DML 1/35 Pz.Kpfw.38(t) Ausf.G w/Interior - Smart Kit First Look
Images by Michael Benolkin
|Date of Review||July 2007||Manufacturer||DML|
|Subject||Pz.Kpfw.38(t) Ausf.G w/Interior - Smart Kit||Scale||1/35|
|Kit Number||6290||Primary Media||681 parts (319 parts in grey styrene, 240 "Magic Track" links, 113 etched brass, 9 clear styrene)|
|Pros||DML's "Smart Kit" line continues with this offering; interior is a nice addition to a good kit; appears easier to assemble than competing kit||Cons||Fighting and control compartment interior will be very hard to see|
|Skill Level||Intermediate||MSRP (USD)||$40-45|
The DML version is a "Smart Kit" with most of the details molded into the parts using "slide molding techniques" rather than the use of built-up styrene or etched brass parts, and in comparison with the Tristar kit (without interior) it does have more parts to it (568 styrene and 113 brass versus 492 styrene and 51brass) but it should be kept in mind that Tristar has advertised an interior for their kit as well.
The kit follows on the heels of DML's Marder III "Smart Kit" and borrows most of the "below the fenders" sprues from that kit. The new one provides 97 new parts that provide the turret race and upper hull, turret decking, turret, interior and engine parts. Most of the interior parts (e.g. transmission, drive line, control compartment details, etc.) already came with the Marder III kit as they were exposed so the turret interior and engine are about the only major items which needed to be added to the original kit.
The kit provides the correct drive wheels with the excellent suspension as well as different springs for the bogie assemblies. Assembly follows the earlier kit and is pretty straightforward. However, the back plate (part B40) is one piece so the access cover cannot be shown open or removed, as in performing maintenance on the engine.
One area in which DML was "dinged" on the Marder III kit was the fenders. I have to say that having sat down with a number of photos of the TNHP tanks and a straightedge most of them seem to have come out of the factory with dead straight fenders. But once in service, whether it is crew use or track slap or something else, the front of the fenders from the center of the vehicle onward appear to take on a slight bend upward from the rear section. It took me a good ten minutes with this kit as I had to take out the fenders and check them but they appear to have a one or two degree up angle molded into them (and are specifically flagged as from DML Kit No. 6396, so would bet more kits will be forthcoming). However, the mounting flanges for the fenders on the sides of the hull are arrow straight so no idea how this will work on the model.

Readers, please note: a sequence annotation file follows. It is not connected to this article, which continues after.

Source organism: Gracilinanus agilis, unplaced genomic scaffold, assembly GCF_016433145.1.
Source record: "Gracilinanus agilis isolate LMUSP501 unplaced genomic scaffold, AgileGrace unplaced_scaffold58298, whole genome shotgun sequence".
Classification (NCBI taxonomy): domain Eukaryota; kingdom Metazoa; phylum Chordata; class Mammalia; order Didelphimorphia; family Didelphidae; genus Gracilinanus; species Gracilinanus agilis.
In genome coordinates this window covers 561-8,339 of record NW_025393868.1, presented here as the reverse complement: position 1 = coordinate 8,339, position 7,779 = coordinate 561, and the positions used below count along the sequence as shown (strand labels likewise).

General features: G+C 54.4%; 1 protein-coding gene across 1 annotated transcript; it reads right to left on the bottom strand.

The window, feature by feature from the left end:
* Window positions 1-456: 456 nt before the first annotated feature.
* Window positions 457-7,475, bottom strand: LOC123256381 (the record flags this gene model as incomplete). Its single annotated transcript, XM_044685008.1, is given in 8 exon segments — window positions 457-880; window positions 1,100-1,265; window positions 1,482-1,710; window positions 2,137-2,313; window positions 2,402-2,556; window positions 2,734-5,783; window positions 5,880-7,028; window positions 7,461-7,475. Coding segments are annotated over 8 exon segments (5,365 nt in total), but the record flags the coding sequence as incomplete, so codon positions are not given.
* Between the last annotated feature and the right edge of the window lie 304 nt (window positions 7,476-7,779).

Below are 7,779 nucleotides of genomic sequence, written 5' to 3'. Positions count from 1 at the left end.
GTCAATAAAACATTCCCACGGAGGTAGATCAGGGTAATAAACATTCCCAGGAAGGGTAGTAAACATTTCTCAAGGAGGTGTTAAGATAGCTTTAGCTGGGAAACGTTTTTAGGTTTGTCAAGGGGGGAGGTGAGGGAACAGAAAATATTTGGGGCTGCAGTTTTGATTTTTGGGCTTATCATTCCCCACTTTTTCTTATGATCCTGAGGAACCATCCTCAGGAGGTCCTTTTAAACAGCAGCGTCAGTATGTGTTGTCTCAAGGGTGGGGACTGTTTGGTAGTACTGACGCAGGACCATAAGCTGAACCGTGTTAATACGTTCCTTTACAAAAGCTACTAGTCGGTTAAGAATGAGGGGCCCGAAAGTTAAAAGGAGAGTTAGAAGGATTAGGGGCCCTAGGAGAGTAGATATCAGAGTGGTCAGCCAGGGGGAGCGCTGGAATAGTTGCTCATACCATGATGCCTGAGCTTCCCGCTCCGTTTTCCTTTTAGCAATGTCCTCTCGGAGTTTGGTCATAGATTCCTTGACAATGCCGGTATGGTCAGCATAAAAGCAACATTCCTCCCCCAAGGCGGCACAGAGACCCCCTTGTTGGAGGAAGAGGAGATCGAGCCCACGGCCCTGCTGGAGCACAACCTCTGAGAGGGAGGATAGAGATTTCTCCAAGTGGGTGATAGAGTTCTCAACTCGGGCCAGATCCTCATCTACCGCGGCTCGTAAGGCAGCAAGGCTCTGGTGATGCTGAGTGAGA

Tracks are the DML "Magic Track" links, which are identical so do not have to be "handed" as with other kits. These even have casting data molded into them, but in my case it took a 10x jeweler's loupe to confirm it!
The interior is pretty much complete as near as can be seen, but the warning needs to be given that due to the small hatches (commander's and radio operator's) it will be very difficult to see the details even with an "IPMS Death Ray" (penlight). The engine compartment is much more accessible as the hatches may be opened up on the deck cover. However, again DML doesn't bother to indicate that you have optional choices in the directions, a disconcerting flaw that I have encountered more and more frequently. Many modelers will realize this going in, but it is not fun to have to put parts together in one step and then not install them until five or six steps later and then realize you have just sealed up all the details you worked on in between. DML should do more to clear this up and emphasize in their directions where and when you have to make choices.
The details are very nicely done and should be given foreground attention. Both of the machine guns have belts of ammo provided for them and are better done than the ones in the Tristar kit, albeit neither kit seems to have the angled handles seen on preserved guns.
The kit offers six different finishing options backed up with a colorful set of Cartograf decals. The options include: 6/Pz.Rgt. 25, Eastern Front 1941 (grey); 4./Pz.Rgt. 404, 22nd Panzer Division, Russia 1942 (grey); Unidentified unit. Bohemia 1945 (tricolor mottled pattern); Pz.Rgt. 21, 20th Panzer Division, Russia 1942 (grey); 30th Armor Regiment, 1st Field Armored Division, Hungarian Army, Hungary 1942; Slovakian LT-38, Slovak National Uprising, 1944 (sand with Slovak badges).
Overall this is a well-done kit, and the main factor still comes down to the preference of the builder as to whether he wants this kit, which is easier to assemble, or its competitor; both are very nicely done and it is up to the modeler for his preferences, but the interior of this kit permits more detailing for about the same initial cost. With the lack of visibility of the forward two-thirds of the tank and the engine access being the best feature if used well, it also tends to lend itself to "MIG" style depiction of the vehicle as "destroyed" which does at least show off all of those details.
Thanks to Freddie Leung of Dragon Models USA for the review sample.
- A 70 Pzkw. 38(t) wheels and suspension
- B 70 Pzkw. 38(t) Ausf. G fenders and hull components
- C 34 Pzkw. 38(t) Turret and Turret Race
- D 58 Pzkw. 38(t) interior and transmission components
- E 1 Pzkw. 38(t) Hull
- F 8 Pzkw. 38(t) Turret Cupola and Interior
- F 15x2 Pzkw. 38(t) Turret Ammo Racks and Interior
- F 4 x 2 Pzkw. 38(t) Turret Sights and Details
- J 9 clear styrene vision blocks
- K 18 Pzkw. 38(t) OVM
- N 5 cleaning rods and accessories
- P 17 Engine and accessories
- Y 240 Magic Track
- MA 113 etched brass